To say I was impressed with the accuracy of this rifle would be galactic understatement. With the 77-grain competition load from the 100-yard bench, I shot five consecutive 3-shot groups that averaged 0.47-inch! The 55-grain load averaged “only” 0.90-inch.
I never thought I would ever come to prefer anything but a bolt-action rifle for prairie rat shooting, but I must confess I became an AR convert about five years ago. Not only do ARs have the necessary accuracy, but not having to manipulate a bolt, thus losing the sight picture after every shot, enables you to see your misses and instantly make hold corrections. I love using the .223, but there’s no question that the 22 Nosler is going to be even more capable. I can’t wait to get on a rat town with one!
There’s no question about it: Nosler’s got a real winner on their hands with this feisty little cartridge that bears its headstamp. And with an admission cost of around $325 for a ready-to-go upper, I predict there’s going to be a lot of .223/5.56 uppers gathering dust. But then again, why waste the opportunity to rationalize the purchase of another rifle? I mean, what good is an orphan upper? Is owning two ARs a bad thing?
Anyway, I predict that by next year Nosler will have more loads available, and that Hornady and Federal will also be players in the 22 Nosler game. It’s all good.
While on the subject of ARs, Savage is the latest of the biggies to enter the MSR (Modern Sporting Rifle) arena, and it’s using that very acronym for its new line. Enter the MSR (Modern Savage Rifle) 10 and 15.
The MSR-10 consists of two models, Hunter and Long Range, both of which are offered in .308 Win. or 6.5 Creedmoor. The MSR-15 line also has two models, the Recon and Patrol, both of which are chambered in .223/5.56 only. A Wylde chamber ensures both guns will digest military and civilian ammo with equal aplomb. Other noteworthy features shared by all four models are 5R rifling, Blackhawk furniture and Melonited barrels.
The example sent us for T&E was the MSR-10 Hunter in .308 Win. based on the compact version of the AR-10 first seen three years ago when it was unveiled by DPMS Panther Arms. Its 16-1/2-inch barrel sports a mid-length adjustable gas block and is sheathed in an M-Lok free-float handguard. A Blackhawk adjustable buttstock and pistol grip, Blackhawk Blaze trigger, a 20-round Magpul magazine and a generic muzzle brake complete the package. Naked, the Hunter weighs in at 7.8 pounds; with a Minox ZX5 2-10x50mm scope in Millett steel rings it weighs 10 1/2 pounds with an empty 5-round magazine.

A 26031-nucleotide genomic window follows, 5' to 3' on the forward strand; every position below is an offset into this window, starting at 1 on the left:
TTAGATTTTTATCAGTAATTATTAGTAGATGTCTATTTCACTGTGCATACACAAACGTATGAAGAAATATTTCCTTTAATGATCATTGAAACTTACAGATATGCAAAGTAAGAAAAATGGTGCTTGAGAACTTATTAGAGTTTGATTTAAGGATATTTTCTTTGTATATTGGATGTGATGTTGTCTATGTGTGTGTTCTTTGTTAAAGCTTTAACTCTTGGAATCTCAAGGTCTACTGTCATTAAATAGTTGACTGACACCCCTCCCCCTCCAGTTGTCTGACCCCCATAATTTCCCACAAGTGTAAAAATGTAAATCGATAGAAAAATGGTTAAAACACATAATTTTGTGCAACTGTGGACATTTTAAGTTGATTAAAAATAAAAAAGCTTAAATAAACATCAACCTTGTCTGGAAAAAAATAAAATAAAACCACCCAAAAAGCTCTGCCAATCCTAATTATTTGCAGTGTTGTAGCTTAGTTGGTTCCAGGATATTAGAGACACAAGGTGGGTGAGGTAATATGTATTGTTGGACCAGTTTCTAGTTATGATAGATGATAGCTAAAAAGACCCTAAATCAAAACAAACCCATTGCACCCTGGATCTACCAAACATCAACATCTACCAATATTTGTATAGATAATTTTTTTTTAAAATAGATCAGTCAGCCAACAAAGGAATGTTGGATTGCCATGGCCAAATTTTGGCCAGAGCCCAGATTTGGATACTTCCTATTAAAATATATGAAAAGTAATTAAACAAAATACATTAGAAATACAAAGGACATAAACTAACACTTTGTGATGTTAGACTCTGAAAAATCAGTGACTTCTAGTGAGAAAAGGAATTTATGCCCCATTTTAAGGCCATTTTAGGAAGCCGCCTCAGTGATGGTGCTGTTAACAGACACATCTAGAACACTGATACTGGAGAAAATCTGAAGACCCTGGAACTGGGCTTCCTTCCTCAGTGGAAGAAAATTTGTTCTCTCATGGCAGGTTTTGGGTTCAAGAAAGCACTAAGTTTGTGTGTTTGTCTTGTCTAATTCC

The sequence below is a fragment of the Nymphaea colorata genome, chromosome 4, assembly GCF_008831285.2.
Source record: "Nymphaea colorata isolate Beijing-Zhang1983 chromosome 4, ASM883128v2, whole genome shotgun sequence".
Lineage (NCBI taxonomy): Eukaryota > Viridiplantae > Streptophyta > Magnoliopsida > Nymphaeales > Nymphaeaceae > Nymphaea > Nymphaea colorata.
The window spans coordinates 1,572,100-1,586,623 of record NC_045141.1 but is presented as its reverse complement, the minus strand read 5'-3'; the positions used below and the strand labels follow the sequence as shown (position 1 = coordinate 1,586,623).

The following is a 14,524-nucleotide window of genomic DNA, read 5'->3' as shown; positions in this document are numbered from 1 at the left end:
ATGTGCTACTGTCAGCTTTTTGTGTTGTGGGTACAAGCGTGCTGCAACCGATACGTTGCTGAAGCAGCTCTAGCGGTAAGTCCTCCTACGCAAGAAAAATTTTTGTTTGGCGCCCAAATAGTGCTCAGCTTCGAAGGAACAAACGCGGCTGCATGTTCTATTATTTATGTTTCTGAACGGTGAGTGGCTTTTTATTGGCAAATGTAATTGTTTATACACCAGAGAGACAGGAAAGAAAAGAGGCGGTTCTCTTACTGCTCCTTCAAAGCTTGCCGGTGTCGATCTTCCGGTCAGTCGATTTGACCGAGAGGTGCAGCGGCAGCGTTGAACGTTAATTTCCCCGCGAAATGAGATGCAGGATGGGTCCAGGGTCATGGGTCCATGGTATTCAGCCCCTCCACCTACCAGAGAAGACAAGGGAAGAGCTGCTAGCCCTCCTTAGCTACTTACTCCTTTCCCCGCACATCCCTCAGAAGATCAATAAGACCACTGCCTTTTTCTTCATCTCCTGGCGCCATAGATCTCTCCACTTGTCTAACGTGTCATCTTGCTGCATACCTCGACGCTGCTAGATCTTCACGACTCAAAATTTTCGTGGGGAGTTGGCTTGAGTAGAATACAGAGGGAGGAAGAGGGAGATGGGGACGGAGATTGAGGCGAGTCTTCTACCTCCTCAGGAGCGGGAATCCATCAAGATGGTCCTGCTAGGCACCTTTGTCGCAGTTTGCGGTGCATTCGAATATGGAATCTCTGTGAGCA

I am constantly amazed at how accurate these guns can be, and the 5R rifling that’s standard with all four of Savage’s MSRs further enhances their potential. With Norma’s 170-grain Tip Strike, Hornady’s Precision Hunter 178-grain ELD-X and Browning’s BXR 155-grain loads, I got 100-yard, 3-shot groups averaging 0.95-, 1.15- and 1.40-inch respectively. And with the Black Hills Gold Match load, the average shrank to 0.80 inch. Most bolt-action rifles don’t shoot four out of four factory loads that well. This is a rifle with which you could hunt more than 90 percent of the world’s game without the slightest compromise.
The MSR-10 Hunter carries an MSRP of $1,481; the MSR-15 goes for $852.
Now there are those who say the last thing this world needs is another company churning out ARs, yet I’ll bet these Savage MSRs will be well received despite their being as late to the party as they are. One can’t help but wonder if Browning and Winchester can continue to ignore what has become nothing short of a revolution as to what the American hunter and shooter considers to be a sporting rifle.–Jon R. Sundra